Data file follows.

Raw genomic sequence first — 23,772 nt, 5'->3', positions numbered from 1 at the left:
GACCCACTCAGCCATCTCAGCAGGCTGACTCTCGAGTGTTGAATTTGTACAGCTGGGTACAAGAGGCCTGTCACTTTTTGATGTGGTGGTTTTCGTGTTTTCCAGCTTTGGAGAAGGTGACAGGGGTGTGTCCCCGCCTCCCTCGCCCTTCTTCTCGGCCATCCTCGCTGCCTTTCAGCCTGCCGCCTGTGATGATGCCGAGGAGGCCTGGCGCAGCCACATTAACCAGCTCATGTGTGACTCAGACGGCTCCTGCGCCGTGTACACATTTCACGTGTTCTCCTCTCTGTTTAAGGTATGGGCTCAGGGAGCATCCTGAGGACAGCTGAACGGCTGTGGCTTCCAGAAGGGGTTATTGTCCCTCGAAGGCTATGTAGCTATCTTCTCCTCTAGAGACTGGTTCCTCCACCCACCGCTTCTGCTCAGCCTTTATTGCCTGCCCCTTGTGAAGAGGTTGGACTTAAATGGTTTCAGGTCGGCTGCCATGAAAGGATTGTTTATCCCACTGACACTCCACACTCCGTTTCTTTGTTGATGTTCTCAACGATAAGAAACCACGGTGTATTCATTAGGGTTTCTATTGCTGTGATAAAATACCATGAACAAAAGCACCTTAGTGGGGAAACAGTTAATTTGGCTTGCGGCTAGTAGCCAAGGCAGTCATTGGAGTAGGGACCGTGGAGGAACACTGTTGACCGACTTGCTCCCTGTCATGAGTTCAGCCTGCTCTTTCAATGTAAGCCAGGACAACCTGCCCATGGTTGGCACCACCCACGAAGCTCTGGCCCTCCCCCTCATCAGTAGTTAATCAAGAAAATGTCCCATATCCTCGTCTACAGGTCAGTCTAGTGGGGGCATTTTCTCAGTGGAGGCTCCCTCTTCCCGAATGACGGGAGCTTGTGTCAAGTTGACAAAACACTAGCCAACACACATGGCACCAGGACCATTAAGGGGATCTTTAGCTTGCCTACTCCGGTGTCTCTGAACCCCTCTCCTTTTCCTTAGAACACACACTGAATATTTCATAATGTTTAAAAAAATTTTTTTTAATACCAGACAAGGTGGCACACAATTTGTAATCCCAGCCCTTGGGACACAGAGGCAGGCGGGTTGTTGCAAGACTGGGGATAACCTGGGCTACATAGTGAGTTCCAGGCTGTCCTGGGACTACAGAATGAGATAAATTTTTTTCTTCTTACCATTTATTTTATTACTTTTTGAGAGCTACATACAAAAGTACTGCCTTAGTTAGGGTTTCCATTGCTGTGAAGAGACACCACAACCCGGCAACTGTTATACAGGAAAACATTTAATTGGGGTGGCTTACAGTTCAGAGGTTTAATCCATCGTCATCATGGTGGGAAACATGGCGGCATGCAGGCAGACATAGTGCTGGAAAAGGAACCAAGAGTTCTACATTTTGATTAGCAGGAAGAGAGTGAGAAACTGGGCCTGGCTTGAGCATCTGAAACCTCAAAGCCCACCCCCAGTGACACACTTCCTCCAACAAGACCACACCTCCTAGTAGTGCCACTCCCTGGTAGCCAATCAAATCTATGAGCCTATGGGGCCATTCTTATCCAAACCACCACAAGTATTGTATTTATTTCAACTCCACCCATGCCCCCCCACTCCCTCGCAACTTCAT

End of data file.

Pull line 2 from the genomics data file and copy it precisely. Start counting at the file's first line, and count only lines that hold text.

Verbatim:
GACCCACTCAGCCATCTCAGCAGGCTGACTCTCGAGTGTTGAATTTGTACAGCTGGGTACAAGAGGCCTGTCACTTTTTGATGTGGTGGTTTTCGTGTTTTCCAGCTTTGGAGAAGGTGACAGGGGTGTGTCCCCGCCTCCCTCGCCCTTCTTCTCGGCCATCCTCGCTGCCTTTCAGCCTGCCGCCTGTGATGATGCCGAGGAGGCCTGGCGCAGCCACATTAACCAGCTCATGTGTGACTCAGACGGCTCCTGCGCCGTGTACACATTTCACGTGTTCTCCTCTCTGTTTAAGGTATGGGCTCAGGGAGCATCCTGAGGACAGCTGAACGGCTGTGGCTTCCAGAAGGGGTTATTGTCCCTCGAAGGCTATGTAGCTATCTTCTCCTCTAGAGACTGGTTCCTCCACCCACCGCTTCTGCTCAGCCTTTATTGCCTGCCCCTTGTGAAGAGGTTGGACTTAAATGGTTTCAGGTCGGCTGCCATGAAAGGATTGTTTATCCCACTGACACTCCACACTCCGTTTCTTTGTTGATGTTCTCAACGATAAGAAACCACGGTGTATTCATTAGGGTTTCTATTGCTGTGATAAAATACCATGAACAAAAGCACCTTAGTGGGGAAACAGTTAATTTGGCTTGCGGCTAGTAGCCAAGGCAGTCATTGGAGTAGGGACCGTGGAGGAACACTGTTGACCGACTTGCTCCCTGTCATGAGTTCAGCCTGCTCTTTCAATGTAAGCCAGGACAACCTGCCCATGGTTGGCACCACCCACGAAGCTCTGGCCCTCCCCCTCATCAGTAGTTAATCAAGAAAATGTCCCATATCCTCGTCTACAGGTCAGTCTAGTGGGGGCATTTTCTCAGTGGAGGCTCCCTCTTCCCGAATGACGGGAGCTTGTGTCAAGTTGACAAAACACTAGCCAACACACATGGCACCAGGACCATTAAGGGGATCTTTAGCTTGCCTACTCCGGTGTCTCTGAACCCCTCTCCTTTTCCTTAGAACACACACTGAATATTTCATAATGTTTAAAAAAATTTTTTTTAATACCAGACAAGGTGGCACACAATTTGTAATCCCAGCCCTTGGGACACAGAGGCAGGCGGGTTGTTGCAAGACTGGGGATAACCTGGGCTACATAGTGAGTTCCAGGCTGTCCTGGGACTACAGAATGAGATAAATTTTTTTCTTCTTACCATTTATTTTATTACTTTTTGAGAGCTACATACAAAAGTACTGCCTTAGTTAGGGTTTCCATTGCTGTGAAGAGACACCACAACCCGGCAACTGTTATACAGGAAAACATTTAATTGGGGTGGCTTACAGTTCAGAGGTTTAATCCATCGTCATCATGGTGGGAAACATGGCGGCATGCAGGCAGACATAGTGCTGGAAAAGGAACCAAGAGTTCTACATTTTGATTAGCAGGAAGAGAGTGAGAAACTGGGCCTGGCTTGAGCATCTGAAACCTCAAAGCCCACCCCCAGTGACACACTTCCTCCAACAAGACCACACCTCCTAGTAGTGCCACTCCCTGGTAGCCAATCAAATCTATGAGCCTATGGGGCCATTCTTATCCAAACCACCACAAGTATTGTATTTATTTCAACTCCACCCATGCCCCCCCACTCCCTCGCAACTTCAT